A couple days ago I was reminded of a problem solving aspect I hadn’t personally dealt with in a while. I guess being engaged in other things, I kind of forget one of the fundamental questions in problem solving.
By now there probably aren’t a lot of people unaware of 5-Whys. But, what about the 2 Whys? No this isn’t an attempt to be clever by turning 5-S into 8-S or “8 Minute Abs” in to “7 Minute Abs”. It comes down to addressing the two fundamental paths of how defectives get to the customer. “Why Make?” and “Why Ship?”. In simple terms, “Why Make” is pretty self explanatory in terms of understanding why the defect was produced in the first place. “Why Ship?” becomes a much more nuanced question about why defects were allowed to be passed along to the customer (internal or external). It brings along questions about how you build quality at the source or at the least how you detect it and prevent it from being shipped.
I used to get these questions asked all the time by a friend who worked in Quality at Toyota. I guess back then, much like now, I spent much more time on the “Why Make?” question than on the “Why Ship?” one. Part of that is that I work in a different industry where product is less likely to be shipped anyway. The other big part of it is that I just find it much more interesting to chase the kind of problems that follow “Why Make?” questions. That is kind of unfortunate because looking in to why your systems didn’t prevent, detect, or reject bad stuff sometimes offers some holistic views of the operation that you may not always see. It was kind of fun to have the reminder to ask “Why Ship?” more often.
Hopefully this can be a little kickstart for those who hadn’t heard that or a reminder for those of you who may have put that on the back burner.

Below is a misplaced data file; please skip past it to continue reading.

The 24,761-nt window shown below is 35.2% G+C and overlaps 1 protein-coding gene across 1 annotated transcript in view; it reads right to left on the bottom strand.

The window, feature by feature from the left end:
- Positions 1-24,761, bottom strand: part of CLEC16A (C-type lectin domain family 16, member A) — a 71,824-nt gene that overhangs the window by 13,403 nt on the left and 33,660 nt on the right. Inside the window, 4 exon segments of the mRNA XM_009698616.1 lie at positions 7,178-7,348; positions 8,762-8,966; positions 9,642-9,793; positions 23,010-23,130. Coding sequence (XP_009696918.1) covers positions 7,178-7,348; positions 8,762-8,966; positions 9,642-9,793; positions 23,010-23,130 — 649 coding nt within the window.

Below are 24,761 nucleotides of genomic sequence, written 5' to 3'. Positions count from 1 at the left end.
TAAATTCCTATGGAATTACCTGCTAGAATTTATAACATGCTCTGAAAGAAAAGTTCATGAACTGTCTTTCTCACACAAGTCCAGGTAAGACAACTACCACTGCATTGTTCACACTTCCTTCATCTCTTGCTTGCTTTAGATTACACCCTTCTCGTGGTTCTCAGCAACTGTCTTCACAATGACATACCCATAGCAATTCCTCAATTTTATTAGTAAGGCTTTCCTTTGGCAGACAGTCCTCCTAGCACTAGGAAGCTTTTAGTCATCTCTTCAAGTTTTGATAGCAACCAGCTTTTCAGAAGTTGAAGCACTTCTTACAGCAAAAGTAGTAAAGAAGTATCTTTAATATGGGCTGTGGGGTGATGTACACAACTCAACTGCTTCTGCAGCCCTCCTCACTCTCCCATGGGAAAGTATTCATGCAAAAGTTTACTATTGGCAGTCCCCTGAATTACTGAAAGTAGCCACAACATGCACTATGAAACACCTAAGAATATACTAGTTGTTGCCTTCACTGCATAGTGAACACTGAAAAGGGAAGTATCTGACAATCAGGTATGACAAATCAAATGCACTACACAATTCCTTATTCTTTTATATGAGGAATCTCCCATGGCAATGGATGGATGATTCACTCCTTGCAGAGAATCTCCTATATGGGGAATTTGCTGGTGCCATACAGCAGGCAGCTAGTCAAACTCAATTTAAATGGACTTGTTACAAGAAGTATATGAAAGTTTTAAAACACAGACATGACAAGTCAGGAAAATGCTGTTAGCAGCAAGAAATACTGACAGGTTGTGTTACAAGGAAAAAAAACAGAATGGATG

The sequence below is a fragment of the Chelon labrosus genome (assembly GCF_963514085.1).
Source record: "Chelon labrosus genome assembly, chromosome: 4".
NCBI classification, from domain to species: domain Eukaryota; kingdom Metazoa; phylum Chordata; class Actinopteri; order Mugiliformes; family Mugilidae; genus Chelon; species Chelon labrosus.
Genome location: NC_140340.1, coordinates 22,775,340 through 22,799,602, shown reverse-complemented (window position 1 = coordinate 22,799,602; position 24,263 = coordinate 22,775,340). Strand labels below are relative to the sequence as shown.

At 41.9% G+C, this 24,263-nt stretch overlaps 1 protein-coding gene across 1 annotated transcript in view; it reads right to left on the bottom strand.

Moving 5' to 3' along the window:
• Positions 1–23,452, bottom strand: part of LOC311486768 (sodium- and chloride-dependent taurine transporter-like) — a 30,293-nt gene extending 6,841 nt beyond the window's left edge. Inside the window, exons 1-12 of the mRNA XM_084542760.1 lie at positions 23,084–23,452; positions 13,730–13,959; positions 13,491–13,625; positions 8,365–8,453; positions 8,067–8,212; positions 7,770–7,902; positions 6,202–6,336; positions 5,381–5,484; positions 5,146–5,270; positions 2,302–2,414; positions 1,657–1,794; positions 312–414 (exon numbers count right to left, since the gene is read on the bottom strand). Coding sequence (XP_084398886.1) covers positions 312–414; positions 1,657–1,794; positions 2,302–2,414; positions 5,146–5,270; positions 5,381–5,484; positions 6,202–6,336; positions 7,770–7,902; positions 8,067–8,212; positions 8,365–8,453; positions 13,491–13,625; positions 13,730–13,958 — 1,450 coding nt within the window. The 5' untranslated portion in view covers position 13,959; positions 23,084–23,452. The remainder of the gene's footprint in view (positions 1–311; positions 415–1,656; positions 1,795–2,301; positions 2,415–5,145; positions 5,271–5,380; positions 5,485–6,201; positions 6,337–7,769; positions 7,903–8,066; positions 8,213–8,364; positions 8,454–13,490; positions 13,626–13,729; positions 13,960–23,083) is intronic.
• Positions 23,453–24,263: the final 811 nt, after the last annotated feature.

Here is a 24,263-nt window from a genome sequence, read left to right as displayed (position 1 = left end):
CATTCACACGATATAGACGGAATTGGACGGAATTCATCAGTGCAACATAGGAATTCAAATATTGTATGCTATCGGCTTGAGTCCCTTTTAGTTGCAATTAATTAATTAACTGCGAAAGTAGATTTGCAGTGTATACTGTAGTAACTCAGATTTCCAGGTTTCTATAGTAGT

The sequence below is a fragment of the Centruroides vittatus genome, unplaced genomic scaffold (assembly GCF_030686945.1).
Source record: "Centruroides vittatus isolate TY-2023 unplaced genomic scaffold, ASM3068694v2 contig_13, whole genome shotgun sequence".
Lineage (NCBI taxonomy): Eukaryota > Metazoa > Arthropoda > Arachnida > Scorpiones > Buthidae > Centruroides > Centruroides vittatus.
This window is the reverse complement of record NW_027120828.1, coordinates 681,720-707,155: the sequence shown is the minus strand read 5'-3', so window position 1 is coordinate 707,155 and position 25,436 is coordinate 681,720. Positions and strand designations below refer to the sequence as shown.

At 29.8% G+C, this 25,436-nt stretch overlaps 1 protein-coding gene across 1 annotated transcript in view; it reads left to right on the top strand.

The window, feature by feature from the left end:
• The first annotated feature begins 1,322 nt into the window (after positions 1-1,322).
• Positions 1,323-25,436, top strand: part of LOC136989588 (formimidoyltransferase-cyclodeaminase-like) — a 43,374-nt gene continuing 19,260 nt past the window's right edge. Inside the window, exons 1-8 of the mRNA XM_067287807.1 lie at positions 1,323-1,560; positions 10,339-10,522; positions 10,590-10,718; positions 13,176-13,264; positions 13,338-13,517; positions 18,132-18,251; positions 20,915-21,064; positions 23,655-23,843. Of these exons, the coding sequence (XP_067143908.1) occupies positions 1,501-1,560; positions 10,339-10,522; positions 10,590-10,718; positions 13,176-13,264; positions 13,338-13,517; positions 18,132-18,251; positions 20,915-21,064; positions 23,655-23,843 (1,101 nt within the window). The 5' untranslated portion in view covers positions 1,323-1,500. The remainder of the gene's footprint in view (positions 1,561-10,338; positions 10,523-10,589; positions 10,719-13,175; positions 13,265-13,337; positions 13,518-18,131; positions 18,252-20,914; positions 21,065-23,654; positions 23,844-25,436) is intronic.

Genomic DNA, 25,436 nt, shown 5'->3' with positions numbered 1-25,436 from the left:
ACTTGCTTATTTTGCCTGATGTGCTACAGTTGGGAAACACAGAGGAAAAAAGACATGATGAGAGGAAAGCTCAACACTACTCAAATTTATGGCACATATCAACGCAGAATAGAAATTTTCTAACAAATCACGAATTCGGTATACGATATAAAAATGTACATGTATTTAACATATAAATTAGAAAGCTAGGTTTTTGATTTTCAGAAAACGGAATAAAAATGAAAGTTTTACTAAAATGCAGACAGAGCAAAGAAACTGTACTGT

The 5 Whys is a common talked about problem solving method that is taught. The quick explanation is to keep asking why until you get to the root cause. It seems simple and straight forward, right?
Then when it is tried people start to see it isn’t as easy as it may seem. The hardest part people have is knowing when to stop asking why. Five id just a suggestion to drive home the point to dig deep.
A rule of thumb I like to use, is to keep asking why until the conversation gets uncomfortable. This isn’t easy because the other person may get upset with not knowing the answer and start to get upset with you or you may have to start asking tough questions that cross into uncharted waters.
Why do I do this? Because that is the point where the real learning starts to take place for the person asking the questions AND the person trying to answer the questions.
If the person knows the answer right off the top of their head, that seems to superficial and could have or should have been fixed already. That doesn’t seem like a root cause (although it could be). Digging to a point where the conversation gets uncomfortable surfaces deep rooted issues that can drive bigger and/or better change.
Learning is the key to problem solving so don’t stop asking why until you have gotten deep enough to cause some level of uncomfortableness. That is where you will find the root cause.